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Constituents Occupy Steve Stivers' Offices With Immigration Protests

Adora Namigadde
Constituents of Rep. Steve Stivers occupy his Hilliard office to protest the Trump administration's immigration policies.

Constituents of Rep. Steve Stivers protested at the congressman's Hilliard office on Wednesday, in an effort to draw attention to the continued separation of immigrant families at the U.S. southern border.

Protestors carried signs and sang “We’re gonna build a better world,” as they filed into Stivers’ office. Tiffany Rumbalski organized the protest, asking Stivers to speak up about the issue.

“I hope he’ll start talking because he has more power than we do,” Rumbalski said. “I hope he’s talking to people who are in charge, I hope he’s talking to DHS and HHS and the executive branch and telling them this is not acceptable.”

Constituents also occupied Stivers' office in Wilmington. Stivers represents Ohio's 15th District, which covers a chunk of Central Ohio as well as parts of Fairfield, Hocking, Vinton, Athens, and Morgan counties.

Stivers has said he does not approve of family separation, but protesters want him to be more vocal. His public comments are especially important since he leads the National Republican Congressional Committee, which is the campaign arm for House Republicans.

“We get the sense the government just wants to appease us and have us forget that this is going on and have us move on, but we want them to know that we won’t,” Rumbalski said. “We ask for Rep. Stivers, since he’s supposed to be our voice in Washington, that he not stop either until the government reunites all the families.”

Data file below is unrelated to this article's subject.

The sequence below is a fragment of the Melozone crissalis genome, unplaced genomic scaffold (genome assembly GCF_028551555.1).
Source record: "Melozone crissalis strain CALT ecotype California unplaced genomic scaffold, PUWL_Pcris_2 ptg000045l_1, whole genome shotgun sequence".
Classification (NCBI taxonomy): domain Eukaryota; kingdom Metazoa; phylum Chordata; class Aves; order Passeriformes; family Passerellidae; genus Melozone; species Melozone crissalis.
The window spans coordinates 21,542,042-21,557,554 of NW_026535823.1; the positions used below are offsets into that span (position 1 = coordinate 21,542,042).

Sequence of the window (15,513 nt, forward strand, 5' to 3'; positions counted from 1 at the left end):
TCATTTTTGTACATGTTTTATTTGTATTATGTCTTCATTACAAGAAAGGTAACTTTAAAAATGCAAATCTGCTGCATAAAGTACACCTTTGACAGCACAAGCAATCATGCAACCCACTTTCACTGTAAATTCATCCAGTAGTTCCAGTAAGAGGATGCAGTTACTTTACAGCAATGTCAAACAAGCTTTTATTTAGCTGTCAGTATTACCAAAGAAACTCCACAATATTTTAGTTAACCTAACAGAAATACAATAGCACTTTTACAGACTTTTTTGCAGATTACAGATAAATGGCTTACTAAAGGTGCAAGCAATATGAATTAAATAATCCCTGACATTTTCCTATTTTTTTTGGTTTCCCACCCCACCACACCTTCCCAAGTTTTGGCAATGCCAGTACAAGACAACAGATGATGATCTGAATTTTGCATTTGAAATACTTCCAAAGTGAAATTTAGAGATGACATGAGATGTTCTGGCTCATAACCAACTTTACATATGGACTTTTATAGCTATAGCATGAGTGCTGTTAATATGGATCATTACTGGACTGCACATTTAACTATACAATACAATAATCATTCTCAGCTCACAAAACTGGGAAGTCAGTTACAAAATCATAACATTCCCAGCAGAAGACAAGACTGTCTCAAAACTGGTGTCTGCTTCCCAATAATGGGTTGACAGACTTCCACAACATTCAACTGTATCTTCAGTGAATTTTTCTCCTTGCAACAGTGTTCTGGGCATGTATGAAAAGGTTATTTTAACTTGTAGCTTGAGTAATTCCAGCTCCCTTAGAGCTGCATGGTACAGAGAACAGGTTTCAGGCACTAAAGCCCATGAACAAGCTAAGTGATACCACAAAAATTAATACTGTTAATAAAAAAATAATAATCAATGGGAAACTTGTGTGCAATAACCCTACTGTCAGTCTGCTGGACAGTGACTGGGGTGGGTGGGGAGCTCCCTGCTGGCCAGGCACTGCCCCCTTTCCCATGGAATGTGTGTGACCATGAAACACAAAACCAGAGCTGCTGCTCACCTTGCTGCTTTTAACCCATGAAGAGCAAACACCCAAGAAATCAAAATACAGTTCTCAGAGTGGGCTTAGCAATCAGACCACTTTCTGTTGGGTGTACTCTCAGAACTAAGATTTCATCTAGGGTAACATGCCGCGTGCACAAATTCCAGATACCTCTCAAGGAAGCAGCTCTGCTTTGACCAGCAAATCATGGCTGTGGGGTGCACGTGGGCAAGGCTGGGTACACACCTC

The Trump administration faces a Thursday deadline to reunite about 2,000 migrant children still separated from their parents. The government told a federal judge it has already reunited more than 1,000 parents with their children, but lost track of hundreds more. 

In an emailed statement, Stivers said, “As a father, I know the importance of family and understand why kids need to be with their parents. That’s why I was one of the first in Congress to oppose the practice of separating families at the border. As a result, the Administration ended the policy. More than a thousand families have been reunited, however, there is clearly still work to be done. I stand ready to support additional ways to stop unnecessary separation of children from their parents.

“Moreover, just this week, my bill to help children in America passed overwhelmingly out of Financial Services Committee. My bill will more accurately count homeless youth in our communities, so we can better understand the scope of the issue and how we can better help them get out of homelessness.”

Adora Namigadde was a reporter for 89.7 NPR News. She joined WOSU News in February 2017. A Michigan native, she graduated from Wayne State University with a B.A. in Broadcast Journalism and a minor in French.